No! In about 21% of identical (monozygotic or MZ) twin pairs, one twin is right-handed and the other is either left-handed or ambidextrous. Since identical twins share identical genes, this is evidence that handedness is not a totally genetic trait.
Left-handedness is more likely to occur in twins than in single individuals. Only about 10% of people in the general population are left-handed. But about 17% of all twins are left-handed.
The cause of hand preference is not well understood. It is likely to be a combination of genetic and environmental factors. Environmental factors such as stress during birth, hormone levels during pregnancy, or position in the womb have been suggested. It has also been proposed that mirror-imaging in the formation of MZ twins could cause their differences in hand preference. Cultural influences also have an effect, as parents may encourage right-handedness.
Hand preference is a classic example of the controversy over the relative importance of nature (genetics) vs. nurture (environment) in causing a trait. A recent study examining the whole genome of nearly 4000 left and right handed twins was unable to find a strong genetic factor in determining handedness. Researchers concluded that it is likely that there are many weak genetic factors in handedness.
If your twin develops certain diseases, you may have an increased risk of developing that disease. This risk may be higher if you are identical twins than if you are fraternal twins.
If you would like additional information about how your twin’s health might impact your own health, contact your health care provider or a genetic counselor. Genetic counselors may be located through the National Society of Genetic Counselors.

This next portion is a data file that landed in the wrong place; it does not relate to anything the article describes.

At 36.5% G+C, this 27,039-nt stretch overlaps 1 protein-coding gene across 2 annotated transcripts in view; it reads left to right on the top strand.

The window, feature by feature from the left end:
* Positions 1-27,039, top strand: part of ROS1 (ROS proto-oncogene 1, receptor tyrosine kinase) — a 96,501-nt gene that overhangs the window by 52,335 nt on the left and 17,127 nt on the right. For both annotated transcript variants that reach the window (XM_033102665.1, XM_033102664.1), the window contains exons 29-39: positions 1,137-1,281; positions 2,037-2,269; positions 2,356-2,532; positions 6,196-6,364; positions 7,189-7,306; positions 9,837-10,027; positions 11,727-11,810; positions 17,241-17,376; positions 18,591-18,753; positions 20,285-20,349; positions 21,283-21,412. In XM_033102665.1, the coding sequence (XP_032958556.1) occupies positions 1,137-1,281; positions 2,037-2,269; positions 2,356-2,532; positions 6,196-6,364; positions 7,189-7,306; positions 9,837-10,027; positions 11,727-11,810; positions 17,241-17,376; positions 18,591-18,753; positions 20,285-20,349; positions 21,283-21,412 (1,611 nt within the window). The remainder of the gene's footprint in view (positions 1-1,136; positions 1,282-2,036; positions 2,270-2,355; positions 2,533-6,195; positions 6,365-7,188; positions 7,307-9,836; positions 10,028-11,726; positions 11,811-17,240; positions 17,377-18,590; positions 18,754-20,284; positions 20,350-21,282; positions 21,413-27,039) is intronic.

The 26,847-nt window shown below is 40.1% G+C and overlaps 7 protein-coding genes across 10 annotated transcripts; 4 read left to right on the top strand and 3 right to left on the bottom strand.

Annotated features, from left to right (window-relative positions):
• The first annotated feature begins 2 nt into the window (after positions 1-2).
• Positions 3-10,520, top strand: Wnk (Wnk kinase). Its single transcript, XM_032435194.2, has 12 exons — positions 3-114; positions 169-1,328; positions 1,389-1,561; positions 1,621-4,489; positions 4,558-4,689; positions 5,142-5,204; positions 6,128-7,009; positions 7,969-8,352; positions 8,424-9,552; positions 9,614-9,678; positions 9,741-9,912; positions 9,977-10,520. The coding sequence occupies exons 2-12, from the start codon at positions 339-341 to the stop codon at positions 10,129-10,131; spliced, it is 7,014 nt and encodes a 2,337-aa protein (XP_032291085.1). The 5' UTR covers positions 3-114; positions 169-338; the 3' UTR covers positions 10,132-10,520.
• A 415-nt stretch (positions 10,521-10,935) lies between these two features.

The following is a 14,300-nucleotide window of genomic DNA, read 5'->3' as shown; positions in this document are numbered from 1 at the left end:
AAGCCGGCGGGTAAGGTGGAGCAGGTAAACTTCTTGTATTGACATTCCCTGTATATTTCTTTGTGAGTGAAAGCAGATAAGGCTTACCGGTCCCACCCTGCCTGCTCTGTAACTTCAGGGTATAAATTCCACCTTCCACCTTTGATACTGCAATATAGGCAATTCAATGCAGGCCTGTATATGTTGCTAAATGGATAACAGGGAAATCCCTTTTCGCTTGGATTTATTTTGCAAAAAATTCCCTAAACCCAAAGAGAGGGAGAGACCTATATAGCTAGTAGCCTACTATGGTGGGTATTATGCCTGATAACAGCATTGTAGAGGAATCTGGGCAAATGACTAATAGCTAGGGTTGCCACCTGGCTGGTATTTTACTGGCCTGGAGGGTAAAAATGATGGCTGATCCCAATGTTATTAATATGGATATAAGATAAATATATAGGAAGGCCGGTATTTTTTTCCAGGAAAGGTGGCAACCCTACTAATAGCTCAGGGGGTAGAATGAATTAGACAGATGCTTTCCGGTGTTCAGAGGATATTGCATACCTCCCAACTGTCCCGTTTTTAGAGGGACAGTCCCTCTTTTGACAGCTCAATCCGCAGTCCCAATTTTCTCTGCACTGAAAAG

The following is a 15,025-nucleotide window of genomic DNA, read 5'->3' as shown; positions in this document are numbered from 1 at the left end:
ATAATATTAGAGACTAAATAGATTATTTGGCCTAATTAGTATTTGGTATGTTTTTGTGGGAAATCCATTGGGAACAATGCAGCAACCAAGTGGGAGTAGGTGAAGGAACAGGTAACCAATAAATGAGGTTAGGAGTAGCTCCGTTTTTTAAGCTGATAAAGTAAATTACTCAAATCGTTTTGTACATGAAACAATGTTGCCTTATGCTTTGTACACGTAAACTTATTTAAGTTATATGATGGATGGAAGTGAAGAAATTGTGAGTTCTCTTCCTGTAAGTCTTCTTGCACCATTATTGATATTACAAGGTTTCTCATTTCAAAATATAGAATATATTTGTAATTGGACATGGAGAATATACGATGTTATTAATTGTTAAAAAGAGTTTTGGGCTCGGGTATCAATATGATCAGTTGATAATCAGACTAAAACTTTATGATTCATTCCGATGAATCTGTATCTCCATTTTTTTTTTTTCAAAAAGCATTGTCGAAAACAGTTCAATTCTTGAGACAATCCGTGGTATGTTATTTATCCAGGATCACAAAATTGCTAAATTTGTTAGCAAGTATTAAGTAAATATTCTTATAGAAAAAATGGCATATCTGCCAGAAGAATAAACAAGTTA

Half-identical twins are also called polar body twins. At the end of the normal process of ovulation, the developing egg divides into two cells. Each cell has the same number of chromosomes in the nucleus, but different amounts of cytoplasm. The bigger cell (with most of the cytoplasm) is the egg, and the much smaller cell with very little cytoplasm is called the polar body. The polar body usually degenerates and dies.
Polar body twins are theoretically caused when the polar body is fertilized by one sperm at the same time the egg is fertilized by a different sperm. In theory, this results in twins who share half their genes in common (from the mother), but the other half of their genes are different because they come from two different sperm cells.
In theory, polar body twins would share 75% of their genes in common, so polar body twins are also called half- identical (since identical twins share 100% of their genes in common, and fraternal twins share an average of 50% of their genes in common).
However, there is no proof that polar body twinning has ever occurred. And there are some theoretical arguments that it doesn’t happen. For example, genetic recombination occurs during the formation of eggs, so the maternal DNA in the egg may not be identical to that in the polar body. Also, with very little cytoplasm, it is unlikely that a fertilized polar body would be able to survive and develop into a normal embryo and fetus. There are no definitive tests to confirm polar body twinning, so it remains a theory only.